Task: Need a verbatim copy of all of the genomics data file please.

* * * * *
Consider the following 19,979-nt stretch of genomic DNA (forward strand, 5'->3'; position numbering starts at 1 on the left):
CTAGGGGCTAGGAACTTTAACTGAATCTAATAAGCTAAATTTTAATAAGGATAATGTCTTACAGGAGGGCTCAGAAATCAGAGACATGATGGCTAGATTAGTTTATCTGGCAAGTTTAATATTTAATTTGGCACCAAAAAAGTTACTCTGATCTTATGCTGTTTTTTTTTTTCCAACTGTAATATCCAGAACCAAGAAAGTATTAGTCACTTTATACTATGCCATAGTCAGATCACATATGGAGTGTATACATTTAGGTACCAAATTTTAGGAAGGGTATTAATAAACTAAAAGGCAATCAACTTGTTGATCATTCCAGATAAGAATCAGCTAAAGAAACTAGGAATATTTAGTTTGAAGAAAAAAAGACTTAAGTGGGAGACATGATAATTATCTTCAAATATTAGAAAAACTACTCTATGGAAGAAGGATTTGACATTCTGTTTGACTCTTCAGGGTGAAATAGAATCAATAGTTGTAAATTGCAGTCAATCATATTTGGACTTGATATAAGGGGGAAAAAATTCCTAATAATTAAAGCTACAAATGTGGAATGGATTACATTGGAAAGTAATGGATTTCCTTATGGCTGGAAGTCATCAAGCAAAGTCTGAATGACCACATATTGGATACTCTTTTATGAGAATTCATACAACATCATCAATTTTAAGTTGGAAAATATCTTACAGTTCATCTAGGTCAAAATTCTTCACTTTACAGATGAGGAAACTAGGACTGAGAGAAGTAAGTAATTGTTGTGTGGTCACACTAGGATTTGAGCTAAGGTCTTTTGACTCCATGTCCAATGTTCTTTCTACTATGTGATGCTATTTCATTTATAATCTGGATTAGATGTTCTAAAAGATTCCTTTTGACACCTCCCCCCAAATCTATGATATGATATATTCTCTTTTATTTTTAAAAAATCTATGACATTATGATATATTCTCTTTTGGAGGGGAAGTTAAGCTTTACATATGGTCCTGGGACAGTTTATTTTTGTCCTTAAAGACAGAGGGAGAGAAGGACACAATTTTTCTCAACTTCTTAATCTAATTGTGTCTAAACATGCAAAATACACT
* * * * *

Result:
Consider the following 19,979-nt stretch of genomic DNA (forward strand, 5'->3'; position numbering starts at 1 on the left):
CTAGGGGCTAGGAACTTTAACTGAATCTAATAAGCTAAATTTTAATAAGGATAATGTCTTACAGGAGGGCTCAGAAATCAGAGACATGATGGCTAGATTAGTTTATCTGGCAAGTTTAATATTTAATTTGGCACCAAAAAAGTTACTCTGATCTTATGCTGTTTTTTTTTTTCCAACTGTAATATCCAGAACCAAGAAAGTATTAGTCACTTTATACTATGCCATAGTCAGATCACATATGGAGTGTATACATTTAGGTACCAAATTTTAGGAAGGGTATTAATAAACTAAAAGGCAATCAACTTGTTGATCATTCCAGATAAGAATCAGCTAAAGAAACTAGGAATATTTAGTTTGAAGAAAAAAAGACTTAAGTGGGAGACATGATAATTATCTTCAAATATTAGAAAAACTACTCTATGGAAGAAGGATTTGACATTCTGTTTGACTCTTCAGGGTGAAATAGAATCAATAGTTGTAAATTGCAGTCAATCATATTTGGACTTGATATAAGGGGGAAAAAATTCCTAATAATTAAAGCTACAAATGTGGAATGGATTACATTGGAAAGTAATGGATTTCCTTATGGCTGGAAGTCATCAAGCAAAGTCTGAATGACCACATATTGGATACTCTTTTATGAGAATTCATACAACATCATCAATTTTAAGTTGGAAAATATCTTACAGTTCATCTAGGTCAAAATTCTTCACTTTACAGATGAGGAAACTAGGACTGAGAGAAGTAAGTAATTGTTGTGTGGTCACACTAGGATTTGAGCTAAGGTCTTTTGACTCCATGTCCAATGTTCTTTCTACTATGTGATGCTATTTCATTTATAATCTGGATTAGATGTTCTAAAAGATTCCTTTTGACACCTCCCCCCAAATCTATGATATGATATATTCTCTTTTATTTTTAAAAAATCTATGACATTATGATATATTCTCTTTTGGAGGGGAAGTTAAGCTTTACATATGGTCCTGGGACAGTTTATTTTTGTCCTTAAAGACAGAGGGAGAGAAGGACACAATTTTTCTCAACTTCTTAATCTAATTGTGTCTAAACATGCAAAATACACT